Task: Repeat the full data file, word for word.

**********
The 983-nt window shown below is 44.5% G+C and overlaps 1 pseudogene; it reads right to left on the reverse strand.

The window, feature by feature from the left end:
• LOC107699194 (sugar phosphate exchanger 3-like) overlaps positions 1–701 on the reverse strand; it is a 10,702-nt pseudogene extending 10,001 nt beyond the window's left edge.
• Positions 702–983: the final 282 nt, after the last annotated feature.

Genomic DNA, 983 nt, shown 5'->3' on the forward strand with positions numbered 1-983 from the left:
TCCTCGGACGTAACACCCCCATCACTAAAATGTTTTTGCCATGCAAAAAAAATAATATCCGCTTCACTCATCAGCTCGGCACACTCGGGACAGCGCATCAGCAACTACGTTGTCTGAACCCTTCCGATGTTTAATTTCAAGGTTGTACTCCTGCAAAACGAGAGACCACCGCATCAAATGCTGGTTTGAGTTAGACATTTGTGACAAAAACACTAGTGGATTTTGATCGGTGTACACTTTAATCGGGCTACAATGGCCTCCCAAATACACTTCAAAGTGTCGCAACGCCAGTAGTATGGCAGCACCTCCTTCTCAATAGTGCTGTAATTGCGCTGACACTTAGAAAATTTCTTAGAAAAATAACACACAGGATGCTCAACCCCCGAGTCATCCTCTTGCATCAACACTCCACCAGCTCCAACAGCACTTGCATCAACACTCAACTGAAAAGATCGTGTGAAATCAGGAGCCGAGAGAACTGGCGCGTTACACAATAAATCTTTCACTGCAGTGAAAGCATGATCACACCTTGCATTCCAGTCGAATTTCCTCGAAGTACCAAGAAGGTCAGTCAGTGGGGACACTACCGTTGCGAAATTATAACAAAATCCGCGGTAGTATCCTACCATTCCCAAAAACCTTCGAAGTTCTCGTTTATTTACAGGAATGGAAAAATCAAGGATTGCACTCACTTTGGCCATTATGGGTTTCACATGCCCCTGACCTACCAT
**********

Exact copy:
The 983-nt window shown below is 44.5% G+C and overlaps 1 pseudogene; it reads right to left on the reverse strand.

The window, feature by feature from the left end:
• LOC107699194 (sugar phosphate exchanger 3-like) overlaps positions 1–701 on the reverse strand; it is a 10,702-nt pseudogene extending 10,001 nt beyond the window's left edge.
• Positions 702–983: the final 282 nt, after the last annotated feature.

Genomic DNA, 983 nt, shown 5'->3' on the forward strand with positions numbered 1-983 from the left:
TCCTCGGACGTAACACCCCCATCACTAAAATGTTTTTGCCATGCAAAAAAAATAATATCCGCTTCACTCATCAGCTCGGCACACTCGGGACAGCGCATCAGCAACTACGTTGTCTGAACCCTTCCGATGTTTAATTTCAAGGTTGTACTCCTGCAAAACGAGAGACCACCGCATCAAATGCTGGTTTGAGTTAGACATTTGTGACAAAAACACTAGTGGATTTTGATCGGTGTACACTTTAATCGGGCTACAATGGCCTCCCAAATACACTTCAAAGTGTCGCAACGCCAGTAGTATGGCAGCACCTCCTTCTCAATAGTGCTGTAATTGCGCTGACACTTAGAAAATTTCTTAGAAAAATAACACACAGGATGCTCAACCCCCGAGTCATCCTCTTGCATCAACACTCCACCAGCTCCAACAGCACTTGCATCAACACTCAACTGAAAAGATCGTGTGAAATCAGGAGCCGAGAGAACTGGCGCGTTACACAATAAATCTTTCACTGCAGTGAAAGCATGATCACACCTTGCATTCCAGTCGAATTTCCTCGAAGTACCAAGAAGGTCAGTCAGTGGGGACACTACCGTTGCGAAATTATAACAAAATCCGCGGTAGTATCCTACCATTCCCAAAAACCTTCGAAGTTCTCGTTTATTTACAGGAATGGAAAAATCAAGGATTGCACTCACTTTGGCCATTATGGGTTTCACATGCCCCTGACCTACCAT